ESA Annual Meetings Online Program

0706 Undertaking behavior and its molecular basis in termites

Monday, November 14, 2011: 9:15 AM
Room D7, First Floor (Reno-Sparks Convention Center)
Qian Sun , Department of Entomology, University of Kentucky, Lexington, KY
Xiangrui Li , Entomology, University of Kentucky, Lexington, KY
Li Tian , Entomology, University of Kentucky, Lexington, KY
Xuguo Zhou , Department of Entomology, University of Kentucky, Lexington, KY
Undertaking behavior is considered an essential activity in social insects and important for colony hygiene in enclosed nest. Unlike Hymenoptera social insects such as ants, in which undertakers remove dead colony members and place the carcasses in a refusal pile away from the nest, in this study, however, a lower termite, Reticulitermes flavipes, showed distinctively different undertaking behaviors toward dead termite workers from different origins. Corpses from alien species R. virginicus were buried outside of the nest, while dead termites from R. flavipes, regardless of their colony origins (KY or OH), were pulled back into the nest. Brain transcriptome libraries from three lower termite species including R. flavipes, R. virginicus, and Coptotermes formosanus were established, and a suite of behavior-related genes were identified from R. flavipes bioinformatically. The genetic underpinnings governing the undertaking behaviors toward deceased termites from inter- and intra-species are investigated using both combination of chemical ecology and molecular biological tools. This study is a part of our efforts to gain a better understanding of the evolution of eusociality in termites using genes with social contents.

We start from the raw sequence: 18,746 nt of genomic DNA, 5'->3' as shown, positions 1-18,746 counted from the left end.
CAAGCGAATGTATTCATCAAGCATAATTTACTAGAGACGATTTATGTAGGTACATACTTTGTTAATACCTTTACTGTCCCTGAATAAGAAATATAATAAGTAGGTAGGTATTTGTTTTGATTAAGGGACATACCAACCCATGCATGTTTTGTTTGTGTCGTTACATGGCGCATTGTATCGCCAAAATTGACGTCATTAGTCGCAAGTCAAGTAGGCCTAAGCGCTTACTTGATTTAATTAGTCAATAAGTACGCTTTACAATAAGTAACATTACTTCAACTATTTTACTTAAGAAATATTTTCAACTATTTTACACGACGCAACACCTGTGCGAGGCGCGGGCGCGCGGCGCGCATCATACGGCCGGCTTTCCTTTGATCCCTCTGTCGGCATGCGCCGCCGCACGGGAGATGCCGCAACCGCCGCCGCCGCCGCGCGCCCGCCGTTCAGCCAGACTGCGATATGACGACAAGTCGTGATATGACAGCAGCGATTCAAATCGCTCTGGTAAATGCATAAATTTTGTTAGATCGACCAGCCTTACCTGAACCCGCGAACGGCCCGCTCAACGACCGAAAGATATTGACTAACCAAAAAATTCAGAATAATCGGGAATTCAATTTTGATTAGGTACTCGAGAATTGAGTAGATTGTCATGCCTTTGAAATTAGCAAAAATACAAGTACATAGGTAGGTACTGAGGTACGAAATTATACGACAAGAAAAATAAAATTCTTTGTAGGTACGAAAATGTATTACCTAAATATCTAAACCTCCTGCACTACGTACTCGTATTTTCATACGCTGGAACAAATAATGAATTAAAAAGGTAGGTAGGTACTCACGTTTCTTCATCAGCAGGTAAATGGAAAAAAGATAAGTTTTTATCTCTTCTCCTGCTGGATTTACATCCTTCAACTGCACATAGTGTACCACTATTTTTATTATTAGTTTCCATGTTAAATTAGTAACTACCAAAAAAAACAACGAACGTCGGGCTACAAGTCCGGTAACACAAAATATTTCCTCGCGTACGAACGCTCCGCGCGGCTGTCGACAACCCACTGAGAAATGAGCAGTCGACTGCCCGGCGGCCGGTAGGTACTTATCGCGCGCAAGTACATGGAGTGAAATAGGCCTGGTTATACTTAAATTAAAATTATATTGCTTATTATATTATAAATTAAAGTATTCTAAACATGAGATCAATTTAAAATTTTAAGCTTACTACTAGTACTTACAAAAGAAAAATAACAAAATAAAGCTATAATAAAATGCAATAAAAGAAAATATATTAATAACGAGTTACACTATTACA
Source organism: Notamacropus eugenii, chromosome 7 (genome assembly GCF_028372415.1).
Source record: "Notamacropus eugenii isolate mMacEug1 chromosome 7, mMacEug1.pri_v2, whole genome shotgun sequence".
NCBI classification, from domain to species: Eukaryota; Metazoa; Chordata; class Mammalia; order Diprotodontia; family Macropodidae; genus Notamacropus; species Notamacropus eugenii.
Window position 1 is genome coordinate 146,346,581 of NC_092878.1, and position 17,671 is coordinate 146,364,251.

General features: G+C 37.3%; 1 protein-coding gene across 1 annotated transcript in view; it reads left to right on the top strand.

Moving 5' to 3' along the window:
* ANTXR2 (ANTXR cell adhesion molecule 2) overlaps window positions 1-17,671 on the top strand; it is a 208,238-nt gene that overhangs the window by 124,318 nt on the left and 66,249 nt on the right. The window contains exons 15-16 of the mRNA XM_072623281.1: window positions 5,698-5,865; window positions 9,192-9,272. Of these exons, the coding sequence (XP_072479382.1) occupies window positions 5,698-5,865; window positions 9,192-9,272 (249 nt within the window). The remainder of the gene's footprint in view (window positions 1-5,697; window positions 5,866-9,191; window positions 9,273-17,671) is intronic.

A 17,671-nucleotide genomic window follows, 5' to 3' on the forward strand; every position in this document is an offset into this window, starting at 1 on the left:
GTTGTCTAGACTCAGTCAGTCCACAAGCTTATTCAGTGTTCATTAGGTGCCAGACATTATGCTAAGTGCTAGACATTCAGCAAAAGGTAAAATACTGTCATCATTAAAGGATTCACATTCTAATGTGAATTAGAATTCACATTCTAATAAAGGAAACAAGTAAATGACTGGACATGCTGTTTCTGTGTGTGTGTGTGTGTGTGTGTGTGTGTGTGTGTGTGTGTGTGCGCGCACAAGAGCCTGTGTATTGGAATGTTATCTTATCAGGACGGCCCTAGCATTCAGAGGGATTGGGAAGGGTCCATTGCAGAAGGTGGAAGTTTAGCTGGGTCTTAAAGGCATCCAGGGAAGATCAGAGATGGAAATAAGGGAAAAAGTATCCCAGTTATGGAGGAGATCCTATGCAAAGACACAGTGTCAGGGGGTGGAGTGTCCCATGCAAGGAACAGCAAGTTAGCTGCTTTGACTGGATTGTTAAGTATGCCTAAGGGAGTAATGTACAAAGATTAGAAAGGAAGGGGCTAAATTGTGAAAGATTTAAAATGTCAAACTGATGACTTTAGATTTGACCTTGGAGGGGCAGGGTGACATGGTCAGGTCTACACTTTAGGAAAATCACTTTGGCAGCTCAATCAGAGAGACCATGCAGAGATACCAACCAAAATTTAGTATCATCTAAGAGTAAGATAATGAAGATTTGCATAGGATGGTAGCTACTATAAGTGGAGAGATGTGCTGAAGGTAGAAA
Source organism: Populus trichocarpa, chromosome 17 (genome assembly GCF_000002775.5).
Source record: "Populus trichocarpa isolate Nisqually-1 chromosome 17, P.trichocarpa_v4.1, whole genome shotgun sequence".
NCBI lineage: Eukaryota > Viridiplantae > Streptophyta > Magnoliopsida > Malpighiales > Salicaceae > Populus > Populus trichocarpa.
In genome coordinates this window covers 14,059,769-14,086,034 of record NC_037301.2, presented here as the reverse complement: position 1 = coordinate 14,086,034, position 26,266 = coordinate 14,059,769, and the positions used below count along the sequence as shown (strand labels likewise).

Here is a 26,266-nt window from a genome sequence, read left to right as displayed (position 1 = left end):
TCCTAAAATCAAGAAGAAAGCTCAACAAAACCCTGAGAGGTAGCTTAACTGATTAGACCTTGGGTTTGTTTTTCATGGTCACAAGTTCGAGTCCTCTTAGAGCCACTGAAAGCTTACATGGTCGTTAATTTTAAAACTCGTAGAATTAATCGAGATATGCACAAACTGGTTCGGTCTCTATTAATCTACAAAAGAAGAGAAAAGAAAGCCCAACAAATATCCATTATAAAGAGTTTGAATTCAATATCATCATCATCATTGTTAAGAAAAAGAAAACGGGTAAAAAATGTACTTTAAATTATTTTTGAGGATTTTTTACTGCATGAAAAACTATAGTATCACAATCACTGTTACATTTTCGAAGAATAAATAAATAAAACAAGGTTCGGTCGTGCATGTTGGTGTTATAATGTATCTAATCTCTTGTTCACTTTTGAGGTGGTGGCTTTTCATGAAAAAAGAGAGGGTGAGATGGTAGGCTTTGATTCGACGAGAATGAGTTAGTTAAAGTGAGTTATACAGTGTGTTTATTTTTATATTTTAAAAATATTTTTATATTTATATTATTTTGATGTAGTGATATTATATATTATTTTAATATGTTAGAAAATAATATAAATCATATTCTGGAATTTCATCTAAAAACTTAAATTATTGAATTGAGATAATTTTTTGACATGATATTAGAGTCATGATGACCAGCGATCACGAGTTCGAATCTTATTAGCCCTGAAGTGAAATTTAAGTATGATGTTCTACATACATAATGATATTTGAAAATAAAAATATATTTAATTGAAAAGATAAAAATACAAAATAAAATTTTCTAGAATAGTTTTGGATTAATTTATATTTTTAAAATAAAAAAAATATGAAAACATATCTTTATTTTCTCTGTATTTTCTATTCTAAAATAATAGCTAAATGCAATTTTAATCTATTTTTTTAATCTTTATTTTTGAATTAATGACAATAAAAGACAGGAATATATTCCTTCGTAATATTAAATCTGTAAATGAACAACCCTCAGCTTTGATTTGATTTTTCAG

doi: 10.1603/ICE.2016.59232